More than four out of five North American-based buy side firms are forced to come up with work-arounds to support derivatives trading and a large share of them said the ad-hoc solutions compromised the accuracy of client reports, according to a survey by investment services company SimCorp.
The poll, based on responses from nearly 135 executives at 84 North American-based capital markets firms, showed many buy-side firms still relied on legacy systems even as they seek to generate alpha through alternative investment strategies.
When asked if their firms need to create workarounds to support derivatives in current middle- and back-office operations, 82% of respondents said yes. Additionally, more than one-third of respondents said the accuracy of client reports was compromised due to the need for extensive workarounds.
Buy-side respondents also said legacy systems hampered new product time-to-market. Fifty-three percent said their systems required at least two months to model and launch new derivatives products and sometimes significantly more. For 22% of firms, this takes a minimum of four months. Fewer than one in four (24%) said they could roll out a new offering within one month while 4% were entirely unable to launch new products using current systems.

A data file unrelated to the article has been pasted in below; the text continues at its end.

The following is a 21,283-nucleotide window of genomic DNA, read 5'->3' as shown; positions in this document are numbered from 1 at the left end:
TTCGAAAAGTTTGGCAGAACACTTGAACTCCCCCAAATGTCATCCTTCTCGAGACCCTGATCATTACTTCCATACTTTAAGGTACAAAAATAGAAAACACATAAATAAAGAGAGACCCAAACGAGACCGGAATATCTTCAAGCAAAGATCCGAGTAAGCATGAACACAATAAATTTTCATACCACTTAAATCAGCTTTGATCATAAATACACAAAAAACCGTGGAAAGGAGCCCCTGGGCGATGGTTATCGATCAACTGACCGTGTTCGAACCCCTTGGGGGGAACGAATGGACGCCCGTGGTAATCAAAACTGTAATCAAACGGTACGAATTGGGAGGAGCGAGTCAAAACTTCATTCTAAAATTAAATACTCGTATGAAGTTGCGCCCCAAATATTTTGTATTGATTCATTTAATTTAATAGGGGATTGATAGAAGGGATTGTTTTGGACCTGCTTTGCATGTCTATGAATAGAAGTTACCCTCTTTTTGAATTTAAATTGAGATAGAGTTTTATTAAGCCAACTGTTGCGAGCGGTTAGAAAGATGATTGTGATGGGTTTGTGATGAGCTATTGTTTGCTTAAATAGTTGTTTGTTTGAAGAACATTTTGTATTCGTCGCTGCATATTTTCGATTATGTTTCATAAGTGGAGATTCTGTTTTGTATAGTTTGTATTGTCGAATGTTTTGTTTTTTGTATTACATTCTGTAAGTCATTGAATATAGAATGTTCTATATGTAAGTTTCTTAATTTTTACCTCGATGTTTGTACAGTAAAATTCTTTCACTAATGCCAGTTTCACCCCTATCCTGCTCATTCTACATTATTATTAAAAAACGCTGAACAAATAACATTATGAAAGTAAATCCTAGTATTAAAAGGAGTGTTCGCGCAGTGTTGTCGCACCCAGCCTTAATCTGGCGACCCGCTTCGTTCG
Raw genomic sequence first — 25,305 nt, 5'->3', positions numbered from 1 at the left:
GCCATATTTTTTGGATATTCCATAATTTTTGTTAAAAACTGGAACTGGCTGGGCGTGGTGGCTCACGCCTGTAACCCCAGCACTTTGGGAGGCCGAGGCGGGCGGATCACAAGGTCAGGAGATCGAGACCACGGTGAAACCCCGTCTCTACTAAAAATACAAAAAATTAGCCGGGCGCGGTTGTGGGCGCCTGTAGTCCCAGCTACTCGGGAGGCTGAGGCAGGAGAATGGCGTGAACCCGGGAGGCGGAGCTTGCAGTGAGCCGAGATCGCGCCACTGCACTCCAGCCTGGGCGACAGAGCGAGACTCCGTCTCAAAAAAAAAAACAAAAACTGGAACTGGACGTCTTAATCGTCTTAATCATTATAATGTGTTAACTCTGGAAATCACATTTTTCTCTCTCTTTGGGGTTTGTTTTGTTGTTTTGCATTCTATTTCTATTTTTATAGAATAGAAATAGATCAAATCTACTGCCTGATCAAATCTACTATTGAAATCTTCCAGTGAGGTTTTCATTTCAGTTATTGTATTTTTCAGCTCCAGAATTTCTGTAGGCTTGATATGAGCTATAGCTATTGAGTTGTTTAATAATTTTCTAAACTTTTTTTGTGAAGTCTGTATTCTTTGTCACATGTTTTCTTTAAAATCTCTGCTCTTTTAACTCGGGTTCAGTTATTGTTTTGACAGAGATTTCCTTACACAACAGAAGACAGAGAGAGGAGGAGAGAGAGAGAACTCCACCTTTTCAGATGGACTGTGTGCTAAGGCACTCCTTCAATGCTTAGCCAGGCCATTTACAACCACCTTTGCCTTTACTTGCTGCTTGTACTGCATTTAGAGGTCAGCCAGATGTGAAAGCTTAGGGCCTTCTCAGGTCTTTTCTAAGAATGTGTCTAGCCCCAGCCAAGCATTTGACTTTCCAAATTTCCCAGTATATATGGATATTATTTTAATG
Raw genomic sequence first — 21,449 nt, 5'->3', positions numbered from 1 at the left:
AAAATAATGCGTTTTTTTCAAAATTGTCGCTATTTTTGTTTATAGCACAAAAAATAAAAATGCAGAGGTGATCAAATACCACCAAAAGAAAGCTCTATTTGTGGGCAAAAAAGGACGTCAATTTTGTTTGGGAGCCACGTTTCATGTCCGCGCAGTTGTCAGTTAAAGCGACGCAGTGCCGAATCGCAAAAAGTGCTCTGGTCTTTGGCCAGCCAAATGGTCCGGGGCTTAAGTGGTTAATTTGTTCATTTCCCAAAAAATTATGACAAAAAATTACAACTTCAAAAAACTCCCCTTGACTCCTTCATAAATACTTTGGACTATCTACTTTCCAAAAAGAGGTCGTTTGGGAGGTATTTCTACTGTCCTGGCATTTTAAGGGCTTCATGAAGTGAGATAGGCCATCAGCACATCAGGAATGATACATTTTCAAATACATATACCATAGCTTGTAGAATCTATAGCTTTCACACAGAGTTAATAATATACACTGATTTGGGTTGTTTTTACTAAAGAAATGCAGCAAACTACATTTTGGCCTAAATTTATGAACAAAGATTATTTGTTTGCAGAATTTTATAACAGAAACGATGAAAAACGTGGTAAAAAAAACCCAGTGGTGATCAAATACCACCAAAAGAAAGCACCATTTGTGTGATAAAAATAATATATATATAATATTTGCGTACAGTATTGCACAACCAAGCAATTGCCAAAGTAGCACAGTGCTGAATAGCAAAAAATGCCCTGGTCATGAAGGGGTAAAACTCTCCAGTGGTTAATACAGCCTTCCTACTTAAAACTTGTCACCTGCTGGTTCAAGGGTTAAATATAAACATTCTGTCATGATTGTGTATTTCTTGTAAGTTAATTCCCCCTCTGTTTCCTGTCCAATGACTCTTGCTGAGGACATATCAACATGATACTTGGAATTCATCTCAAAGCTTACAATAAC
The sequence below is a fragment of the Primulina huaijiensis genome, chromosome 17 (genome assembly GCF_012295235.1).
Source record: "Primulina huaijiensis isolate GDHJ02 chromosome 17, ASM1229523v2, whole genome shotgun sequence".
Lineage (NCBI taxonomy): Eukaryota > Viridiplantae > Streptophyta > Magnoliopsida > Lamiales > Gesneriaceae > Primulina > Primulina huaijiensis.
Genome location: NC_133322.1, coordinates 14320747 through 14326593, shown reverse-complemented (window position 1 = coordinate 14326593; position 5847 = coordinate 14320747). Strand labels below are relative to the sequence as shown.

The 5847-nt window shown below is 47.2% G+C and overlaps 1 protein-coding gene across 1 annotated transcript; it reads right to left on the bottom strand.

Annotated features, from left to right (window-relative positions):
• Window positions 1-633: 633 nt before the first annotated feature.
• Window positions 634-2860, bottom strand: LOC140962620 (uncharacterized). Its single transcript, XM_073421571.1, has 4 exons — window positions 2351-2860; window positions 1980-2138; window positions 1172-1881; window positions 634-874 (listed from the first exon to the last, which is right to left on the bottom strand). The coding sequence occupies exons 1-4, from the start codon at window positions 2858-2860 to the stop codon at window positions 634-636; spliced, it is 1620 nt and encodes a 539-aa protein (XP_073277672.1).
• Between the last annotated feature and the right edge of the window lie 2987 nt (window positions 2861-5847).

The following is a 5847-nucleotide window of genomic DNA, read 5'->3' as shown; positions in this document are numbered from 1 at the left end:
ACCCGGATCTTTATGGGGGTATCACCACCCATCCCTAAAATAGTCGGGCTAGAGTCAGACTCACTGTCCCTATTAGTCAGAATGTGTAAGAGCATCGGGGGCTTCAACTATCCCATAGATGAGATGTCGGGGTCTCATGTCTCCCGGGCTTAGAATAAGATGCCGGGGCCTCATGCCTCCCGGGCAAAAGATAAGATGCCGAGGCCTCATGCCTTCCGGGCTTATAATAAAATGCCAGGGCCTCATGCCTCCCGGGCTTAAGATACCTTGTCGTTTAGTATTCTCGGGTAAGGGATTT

"The risks associated with legacy technology platforms are real," Paul Migliore, CEO of Citisoft Inc, said in the news release announcing the poll results.
Migliore, who added that traditional, long-only investment platforms were designed to support specific sets of functions such as order management or accounting, added: "The demand for alternative assets and innovative products has outpaced the technology platforms that are currently utilised in most investment management firms."
David Kubersky, managing director of SimCorp North America, said the number of buy-side firms still attempting to process derivatives on disparate legacy systems was "troubling" given system deficiencies that were exposed during the financial crisis.